Another distinction should be made at this point. All the references considered thus far relate to the Church universal which could be called the Church in macrocosm. However, the New Testament also envisages the Church in microcosm – that small-scale representation of the Church universal, meeting together at a certain time in any place.

Another helpful picture used in the New Testament is that of the Church as a human body. Christ is “the head” of the Church “which is His body, the fullness of Him that filleth all in all” (Eph. 1:22- 23). The human body is made up of many members, the body itself needing all of its respective parts. This is something Paul developed in detail in 1 Corinthians 12. Together, believers form “the body of Christ,” and individually are referred to as “members in particular” (1 Cor. 12:27). All the parts of the human body are necessary and are to work in harmony with one another under the direction of the head.

Spiritually, the application is simple. Christ is the Head of the Church, and the local expression of that universal Church must recognize this fact. Christ’s Word must be obeyed, and fellowship between the individual members of this “body” must be enjoyed. Obviously Christ has no human body on earth today as He once did, for He is now glorified in heaven. Believers corporately make up His spiritual body on earth today and represent Him here below. Just as the human body is what we see of a person, so Christ’s body (the Church) is the vessel that makes Him known in the world today.

The third illustration takes us into the future. Not only is the Church Christ’s body here on earth, it is also His bride. This theme is developed in Ephesians 5 where Paul compared the relationship between Christ and the Church with a man and his wife. Christ “loved the Church, and gave Himself for it; that He might sanctify and cleanse it with the washing of water by the Word, that He might present it to Himself a glorious Church” (Eph. 5:25-27).

The Church is Christ’s bride and it is precious to Him. That complete body of believers will one day be presented in glory, “without blemish,” and will be His companion for all eternity. John was invited to catch a glimpse of “the bride, the Lamb’s wife” (Rev. 21:9). This “body” of blood-bought believers is seen in Revelation to be beautifully “adorned” (Rev. 21:2) and “arrayed” (Rev. 19:8) for all eternity.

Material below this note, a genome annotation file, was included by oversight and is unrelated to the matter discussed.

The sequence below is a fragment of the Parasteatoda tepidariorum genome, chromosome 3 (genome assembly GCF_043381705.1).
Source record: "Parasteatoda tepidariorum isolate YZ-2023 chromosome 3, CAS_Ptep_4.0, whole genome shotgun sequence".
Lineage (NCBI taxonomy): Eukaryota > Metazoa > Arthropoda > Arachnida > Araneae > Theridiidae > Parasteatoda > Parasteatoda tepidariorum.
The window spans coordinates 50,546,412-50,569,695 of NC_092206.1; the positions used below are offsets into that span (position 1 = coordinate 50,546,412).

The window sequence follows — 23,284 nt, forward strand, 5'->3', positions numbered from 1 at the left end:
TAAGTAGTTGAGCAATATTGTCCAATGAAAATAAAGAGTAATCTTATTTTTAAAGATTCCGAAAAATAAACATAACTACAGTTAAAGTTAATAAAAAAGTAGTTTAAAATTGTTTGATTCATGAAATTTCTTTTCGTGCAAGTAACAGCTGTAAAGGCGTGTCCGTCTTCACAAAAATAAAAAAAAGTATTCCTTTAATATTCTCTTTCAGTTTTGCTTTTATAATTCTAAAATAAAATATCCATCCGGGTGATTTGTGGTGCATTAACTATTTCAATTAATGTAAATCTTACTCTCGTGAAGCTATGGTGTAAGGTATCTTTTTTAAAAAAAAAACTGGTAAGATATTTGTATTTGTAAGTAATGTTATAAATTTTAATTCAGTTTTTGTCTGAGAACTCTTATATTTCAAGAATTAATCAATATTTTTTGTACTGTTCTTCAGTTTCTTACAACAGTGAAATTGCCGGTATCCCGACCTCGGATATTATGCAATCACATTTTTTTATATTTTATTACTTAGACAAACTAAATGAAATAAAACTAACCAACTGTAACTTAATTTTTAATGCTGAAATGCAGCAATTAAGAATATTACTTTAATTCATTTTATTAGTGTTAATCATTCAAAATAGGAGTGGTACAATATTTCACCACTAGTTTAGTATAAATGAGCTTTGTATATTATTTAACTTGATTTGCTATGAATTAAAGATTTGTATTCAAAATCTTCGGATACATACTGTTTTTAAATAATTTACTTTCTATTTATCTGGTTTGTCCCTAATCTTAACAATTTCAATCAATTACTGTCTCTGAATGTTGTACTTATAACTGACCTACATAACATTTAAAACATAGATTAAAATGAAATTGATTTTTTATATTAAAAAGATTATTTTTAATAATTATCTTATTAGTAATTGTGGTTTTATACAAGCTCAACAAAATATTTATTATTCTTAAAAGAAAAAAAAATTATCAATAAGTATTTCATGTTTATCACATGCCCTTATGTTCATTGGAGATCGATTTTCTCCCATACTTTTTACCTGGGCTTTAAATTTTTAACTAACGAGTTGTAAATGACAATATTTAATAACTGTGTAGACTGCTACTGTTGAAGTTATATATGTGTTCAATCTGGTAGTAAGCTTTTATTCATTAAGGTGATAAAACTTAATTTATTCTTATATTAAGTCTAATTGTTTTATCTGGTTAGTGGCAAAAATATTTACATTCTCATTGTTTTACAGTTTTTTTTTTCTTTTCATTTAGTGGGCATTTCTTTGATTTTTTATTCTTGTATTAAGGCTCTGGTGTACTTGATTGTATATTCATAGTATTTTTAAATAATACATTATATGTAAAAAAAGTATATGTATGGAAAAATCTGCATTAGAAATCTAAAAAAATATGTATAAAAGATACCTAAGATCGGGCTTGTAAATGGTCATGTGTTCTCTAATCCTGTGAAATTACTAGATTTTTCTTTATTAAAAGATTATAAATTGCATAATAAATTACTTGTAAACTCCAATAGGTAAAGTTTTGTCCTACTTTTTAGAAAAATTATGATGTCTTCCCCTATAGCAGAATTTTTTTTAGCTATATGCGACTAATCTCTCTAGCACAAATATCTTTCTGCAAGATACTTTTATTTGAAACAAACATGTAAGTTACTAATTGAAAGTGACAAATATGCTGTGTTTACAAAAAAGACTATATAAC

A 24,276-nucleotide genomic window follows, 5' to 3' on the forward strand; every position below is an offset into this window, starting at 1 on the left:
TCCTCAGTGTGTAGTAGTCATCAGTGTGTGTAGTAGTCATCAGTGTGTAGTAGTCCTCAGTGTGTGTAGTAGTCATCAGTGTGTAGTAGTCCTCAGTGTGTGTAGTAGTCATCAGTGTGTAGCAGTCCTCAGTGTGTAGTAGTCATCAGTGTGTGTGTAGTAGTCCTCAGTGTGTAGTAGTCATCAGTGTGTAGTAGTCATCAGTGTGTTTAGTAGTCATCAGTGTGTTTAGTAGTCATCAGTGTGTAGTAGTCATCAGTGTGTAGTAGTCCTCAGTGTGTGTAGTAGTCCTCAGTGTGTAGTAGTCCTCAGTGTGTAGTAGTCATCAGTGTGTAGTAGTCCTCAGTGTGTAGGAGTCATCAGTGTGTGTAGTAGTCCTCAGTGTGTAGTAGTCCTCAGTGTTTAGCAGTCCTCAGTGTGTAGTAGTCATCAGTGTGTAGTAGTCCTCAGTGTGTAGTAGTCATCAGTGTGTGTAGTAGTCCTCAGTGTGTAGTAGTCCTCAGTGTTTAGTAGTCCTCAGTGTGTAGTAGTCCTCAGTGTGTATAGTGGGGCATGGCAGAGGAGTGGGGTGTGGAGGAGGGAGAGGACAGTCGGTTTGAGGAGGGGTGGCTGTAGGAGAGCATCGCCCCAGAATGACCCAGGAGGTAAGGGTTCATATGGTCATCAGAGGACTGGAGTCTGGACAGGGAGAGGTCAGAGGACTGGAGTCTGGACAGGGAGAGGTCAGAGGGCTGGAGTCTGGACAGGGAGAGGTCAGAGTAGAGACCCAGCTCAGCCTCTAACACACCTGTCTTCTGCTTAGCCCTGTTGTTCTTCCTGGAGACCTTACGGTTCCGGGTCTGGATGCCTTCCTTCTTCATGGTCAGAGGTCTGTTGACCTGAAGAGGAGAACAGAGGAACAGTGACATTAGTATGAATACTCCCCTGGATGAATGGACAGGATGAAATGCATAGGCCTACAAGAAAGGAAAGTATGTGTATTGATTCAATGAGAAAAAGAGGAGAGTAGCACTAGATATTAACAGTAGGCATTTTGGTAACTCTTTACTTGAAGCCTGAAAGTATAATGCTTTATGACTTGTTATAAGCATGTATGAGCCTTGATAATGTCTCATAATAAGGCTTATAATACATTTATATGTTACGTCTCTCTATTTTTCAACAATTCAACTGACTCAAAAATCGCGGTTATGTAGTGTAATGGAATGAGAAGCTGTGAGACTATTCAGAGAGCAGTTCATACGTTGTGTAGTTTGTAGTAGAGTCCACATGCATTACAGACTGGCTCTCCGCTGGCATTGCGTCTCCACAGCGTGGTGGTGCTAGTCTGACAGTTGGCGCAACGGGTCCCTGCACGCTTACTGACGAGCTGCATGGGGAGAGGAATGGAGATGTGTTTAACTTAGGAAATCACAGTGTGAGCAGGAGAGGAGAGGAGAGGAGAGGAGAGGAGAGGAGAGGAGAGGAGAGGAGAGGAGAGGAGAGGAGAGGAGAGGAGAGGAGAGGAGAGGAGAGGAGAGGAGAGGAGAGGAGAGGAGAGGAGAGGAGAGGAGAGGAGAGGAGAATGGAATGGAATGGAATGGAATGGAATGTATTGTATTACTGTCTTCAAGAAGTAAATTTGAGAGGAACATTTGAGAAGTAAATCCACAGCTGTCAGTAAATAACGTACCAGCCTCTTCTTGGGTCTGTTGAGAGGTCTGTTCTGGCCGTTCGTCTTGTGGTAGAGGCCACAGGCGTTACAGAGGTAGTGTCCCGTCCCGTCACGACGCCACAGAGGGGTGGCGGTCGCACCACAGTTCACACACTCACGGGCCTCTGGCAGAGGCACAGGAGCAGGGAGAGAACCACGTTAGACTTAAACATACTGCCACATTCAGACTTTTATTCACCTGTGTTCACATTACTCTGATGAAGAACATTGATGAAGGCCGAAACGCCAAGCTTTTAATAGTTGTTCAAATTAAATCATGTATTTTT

Earlier we noted the difference between the universal Church and the local church. Another distinction to be made is that the complete Church. Millions of its members have passed from this life through death and are now with Christ “which is far better” (Phil. 1:23). The believers on earth today are just a fragment of the complete Church. Christ, however, is coming again to take His redeemed people to heaven. When the remaining members of the Church on earth are caught up to meet the Lord in the air and are reunited with those who have already entered His presence, we all shall be forever with the Lord (1 Th. 4:17). The Church – from Pentecost until the moment of the Lord’s return – will then be complete, with all its members together. This is its glorious destiny.

The Church “building” is not yet complete. A living stone is added to it every time an individual is born again. But one day the “building” will be complete, and then the Lord will come. Only He knows when that day will be. The “bride of Christ” is now very much in the position of Isaac’s bride, Rebekah (Gen. 24), who was travelling to a new home to meet her beloved. Believers today are “strangers and pilgrims” (1 Pet. 2:11) who are not really at home here on earth. We are looking for our heavenly home and waiting to see our Redeemer face to face.

Sometimes we may be asked if we are a church member. All believers are members of the true Church, but we need to have fellowship in a local church where the truths of God’s Word are believed and proclaimed. Perhaps now we can see that thinking of the Church as simply a building on some street corner misses the point. The Bible teaches us that the Church is so much more – that Christ is the Head of the Church, and that Christians are the Church.

By Martin Girard

By Catherine Helene von Poseck (1859-1953)

With permission to publish by: Sam Hadley, Grace & Truth, 210 Chestnut St., Danville, IL., USA. Website: